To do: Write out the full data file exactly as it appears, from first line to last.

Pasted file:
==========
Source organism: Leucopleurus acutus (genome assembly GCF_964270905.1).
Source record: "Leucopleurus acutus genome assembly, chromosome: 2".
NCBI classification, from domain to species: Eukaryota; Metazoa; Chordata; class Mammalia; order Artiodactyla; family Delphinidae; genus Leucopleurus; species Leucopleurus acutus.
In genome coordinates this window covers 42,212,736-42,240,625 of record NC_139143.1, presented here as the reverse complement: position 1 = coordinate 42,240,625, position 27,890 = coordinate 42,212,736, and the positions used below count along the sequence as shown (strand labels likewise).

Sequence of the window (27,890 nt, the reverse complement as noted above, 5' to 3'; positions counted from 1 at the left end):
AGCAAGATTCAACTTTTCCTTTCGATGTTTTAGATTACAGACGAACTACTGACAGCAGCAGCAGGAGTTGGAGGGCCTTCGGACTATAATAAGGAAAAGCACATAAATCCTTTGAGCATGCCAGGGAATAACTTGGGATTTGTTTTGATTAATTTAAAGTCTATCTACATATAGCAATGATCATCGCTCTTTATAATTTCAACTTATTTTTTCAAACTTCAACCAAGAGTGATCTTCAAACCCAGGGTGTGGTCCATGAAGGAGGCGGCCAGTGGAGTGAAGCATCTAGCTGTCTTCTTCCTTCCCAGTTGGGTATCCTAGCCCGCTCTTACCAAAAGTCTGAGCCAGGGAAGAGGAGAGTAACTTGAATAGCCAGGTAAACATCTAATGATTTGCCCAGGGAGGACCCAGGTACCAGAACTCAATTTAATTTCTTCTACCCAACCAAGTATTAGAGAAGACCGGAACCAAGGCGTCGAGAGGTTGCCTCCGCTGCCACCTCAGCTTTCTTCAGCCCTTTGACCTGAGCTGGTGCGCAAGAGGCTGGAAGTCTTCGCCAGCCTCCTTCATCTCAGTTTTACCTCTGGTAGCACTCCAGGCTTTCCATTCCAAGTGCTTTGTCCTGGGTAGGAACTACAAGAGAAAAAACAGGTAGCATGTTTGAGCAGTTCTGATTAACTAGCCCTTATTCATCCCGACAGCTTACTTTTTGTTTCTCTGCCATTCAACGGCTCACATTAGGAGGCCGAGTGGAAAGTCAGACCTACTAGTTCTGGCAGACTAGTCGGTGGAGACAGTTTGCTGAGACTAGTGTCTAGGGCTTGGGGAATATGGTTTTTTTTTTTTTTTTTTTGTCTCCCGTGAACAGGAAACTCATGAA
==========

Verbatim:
Source organism: Leucopleurus acutus (genome assembly GCF_964270905.1).
Source record: "Leucopleurus acutus genome assembly, chromosome: 2".
NCBI classification, from domain to species: Eukaryota; Metazoa; Chordata; class Mammalia; order Artiodactyla; family Delphinidae; genus Leucopleurus; species Leucopleurus acutus.
In genome coordinates this window covers 42,212,736-42,240,625 of record NC_139143.1, presented here as the reverse complement: position 1 = coordinate 42,240,625, position 27,890 = coordinate 42,212,736, and the positions used below count along the sequence as shown (strand labels likewise).

Sequence of the window (27,890 nt, the reverse complement as noted above, 5' to 3'; positions counted from 1 at the left end):
AGCAAGATTCAACTTTTCCTTTCGATGTTTTAGATTACAGACGAACTACTGACAGCAGCAGCAGGAGTTGGAGGGCCTTCGGACTATAATAAGGAAAAGCACATAAATCCTTTGAGCATGCCAGGGAATAACTTGGGATTTGTTTTGATTAATTTAAAGTCTATCTACATATAGCAATGATCATCGCTCTTTATAATTTCAACTTATTTTTTCAAACTTCAACCAAGAGTGATCTTCAAACCCAGGGTGTGGTCCATGAAGGAGGCGGCCAGTGGAGTGAAGCATCTAGCTGTCTTCTTCCTTCCCAGTTGGGTATCCTAGCCCGCTCTTACCAAAAGTCTGAGCCAGGGAAGAGGAGAGTAACTTGAATAGCCAGGTAAACATCTAATGATTTGCCCAGGGAGGACCCAGGTACCAGAACTCAATTTAATTTCTTCTACCCAACCAAGTATTAGAGAAGACCGGAACCAAGGCGTCGAGAGGTTGCCTCCGCTGCCACCTCAGCTTTCTTCAGCCCTTTGACCTGAGCTGGTGCGCAAGAGGCTGGAAGTCTTCGCCAGCCTCCTTCATCTCAGTTTTACCTCTGGTAGCACTCCAGGCTTTCCATTCCAAGTGCTTTGTCCTGGGTAGGAACTACAAGAGAAAAAACAGGTAGCATGTTTGAGCAGTTCTGATTAACTAGCCCTTATTCATCCCGACAGCTTACTTTTTGTTTCTCTGCCATTCAACGGCTCACATTAGGAGGCCGAGTGGAAAGTCAGACCTACTAGTTCTGGCAGACTAGTCGGTGGAGACAGTTTGCTGAGACTAGTGTCTAGGGCTTGGGGAATATGGTTTTTTTTTTTTTTTTTTTGTCTCCCGTGAACAGGAAACTCATGAA